The next story breaks Schaffenberger’s streak on this issue, as Juan Ortiz steps up to the plate. It’s another Krypto solo story, as the dog of steel continues to help his human friend Detective Ed Lacy search for his missing nephew. It’s a nice enough entry, and really feels like the model for a 1970s weekly television series, though because of that there isn’t a whole lot of dram a in it, for all that it’s well told. And Krypto gets to throw a race to an egotistical racedog because he needs to protect his secret identity for some reason. At the end, Krypto disappears–into, we are told, the following issue’s full length spectacular. But I wouldn’t read that for another month.
Next came an adventure of Nightwing and Flamebird, the Batman and Robin of the Bottle City of Kandor. I always had a liking for Nightwing and Flamebird, though I’m now perplexed to tell you why. Maybe it was just that they were super heroes in a magazine that featured a lot of human reporters and dogs. Either way, I thought the pairing was cool, a quasi sci-fi Batman. In this particular entry, the Dynamic Duo of Kandor battle a hidden crime lord in the Bottle City, one whose target, the Sun-Stone, was also the cause of Flamebird’s incarceration in the Phantom Zone back when he was a juvenile offender. It’s nice enough work, but hardly memorable.
Finally, the issue closes out with a Supergirl adventure. I liked the idea of Supergirl just fine, but I found that most of her stories were just ehh. I kept waiting for somebody to come along and turn that around–but it never really happened, and so when Kara perished during CRISIS ON INFINITE EARTHS I wasn’t too broken up about it. This story is the second part of an adventure begun last issue, with Supergirl herself projected into the Phantom Zone after being accused of crimes. There’s also a thread with former JLA mascot Snapper Carr coming to work for Supergirl’s adoptive parents and having some secret plan. I expect this thread reached a conclusion of some sort and wasn’t just dropped, but I don’t recall after so much time what it was. So we’ll find out together in the weeks ahead. Anyway, Supergirl is able to prove her innocence by taping the memories of Mon-El, who was at this point himself trapped in the Zone and who had witnessed the events in question.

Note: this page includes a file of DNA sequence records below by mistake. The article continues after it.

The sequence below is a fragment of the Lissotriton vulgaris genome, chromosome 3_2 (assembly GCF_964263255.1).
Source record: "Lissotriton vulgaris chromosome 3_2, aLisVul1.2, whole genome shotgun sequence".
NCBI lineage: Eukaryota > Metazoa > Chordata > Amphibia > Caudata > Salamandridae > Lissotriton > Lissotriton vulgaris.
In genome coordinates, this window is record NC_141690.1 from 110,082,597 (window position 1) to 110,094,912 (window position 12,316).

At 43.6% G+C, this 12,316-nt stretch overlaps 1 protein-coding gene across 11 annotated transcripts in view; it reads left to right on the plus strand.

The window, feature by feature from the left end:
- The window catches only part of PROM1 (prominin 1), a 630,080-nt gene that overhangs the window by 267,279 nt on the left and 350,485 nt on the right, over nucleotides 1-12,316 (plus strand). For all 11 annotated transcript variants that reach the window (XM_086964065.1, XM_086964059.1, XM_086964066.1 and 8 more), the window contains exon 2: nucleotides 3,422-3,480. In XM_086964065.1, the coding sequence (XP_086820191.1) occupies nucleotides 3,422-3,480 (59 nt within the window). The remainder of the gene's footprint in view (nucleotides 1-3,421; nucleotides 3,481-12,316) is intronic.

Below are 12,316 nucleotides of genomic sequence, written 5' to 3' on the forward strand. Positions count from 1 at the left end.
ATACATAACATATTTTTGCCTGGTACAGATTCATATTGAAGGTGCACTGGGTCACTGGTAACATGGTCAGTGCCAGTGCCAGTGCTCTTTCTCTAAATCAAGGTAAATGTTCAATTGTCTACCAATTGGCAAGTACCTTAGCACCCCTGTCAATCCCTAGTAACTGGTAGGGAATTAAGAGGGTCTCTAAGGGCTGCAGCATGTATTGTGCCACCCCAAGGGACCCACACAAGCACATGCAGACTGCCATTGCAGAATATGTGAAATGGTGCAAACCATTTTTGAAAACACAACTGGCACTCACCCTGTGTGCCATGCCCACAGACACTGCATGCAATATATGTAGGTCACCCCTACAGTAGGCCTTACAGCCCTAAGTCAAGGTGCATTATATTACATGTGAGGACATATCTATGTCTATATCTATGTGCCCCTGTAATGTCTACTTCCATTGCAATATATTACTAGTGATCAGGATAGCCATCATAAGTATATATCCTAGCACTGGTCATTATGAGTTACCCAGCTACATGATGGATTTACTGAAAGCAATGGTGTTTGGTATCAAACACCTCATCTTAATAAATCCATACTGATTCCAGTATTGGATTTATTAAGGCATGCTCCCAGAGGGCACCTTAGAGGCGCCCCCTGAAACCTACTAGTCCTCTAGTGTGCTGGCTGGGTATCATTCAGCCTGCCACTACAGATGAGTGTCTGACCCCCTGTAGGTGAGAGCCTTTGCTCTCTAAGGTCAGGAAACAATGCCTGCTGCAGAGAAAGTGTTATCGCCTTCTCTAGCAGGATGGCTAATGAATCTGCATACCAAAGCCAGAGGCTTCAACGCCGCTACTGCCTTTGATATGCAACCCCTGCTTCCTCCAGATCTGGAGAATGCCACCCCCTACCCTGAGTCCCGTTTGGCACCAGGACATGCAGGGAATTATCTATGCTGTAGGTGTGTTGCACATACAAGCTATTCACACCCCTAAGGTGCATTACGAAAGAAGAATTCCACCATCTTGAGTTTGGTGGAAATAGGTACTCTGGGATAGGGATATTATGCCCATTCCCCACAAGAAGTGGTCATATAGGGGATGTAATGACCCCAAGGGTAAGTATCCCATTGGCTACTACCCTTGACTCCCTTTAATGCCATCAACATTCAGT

The issue also included a two-page letters page, which also squeezed in that year’s Statement of Ownership. So we can work out just how well the new Dollar Comics format had been performing. According to the information, the book had been selling 95,109 copies on a print run of 307,522, which gave the title an efficiency of just under 31%. That’s a way lower percentage than most of the books we’ve been looking at, which seems to indicate that the Dollar Comics were meeting with some consumer resistance. That said, the profit margin on a Dollar Comic had to be greater than a normal book, which may have been while the series was able to hold on for so long. Fewer copies sold but more money made per copy.
There was also an update on the then-filming Superman movie, which at that time didn’t quite seem like a real thing to me. At 11 years of age, I didn’t know who Marlon Brando was or why I should care that he was playing Jor-El, and the grainy, gloopy photographs of both he and Margot Kidder did nothing to interest me in the project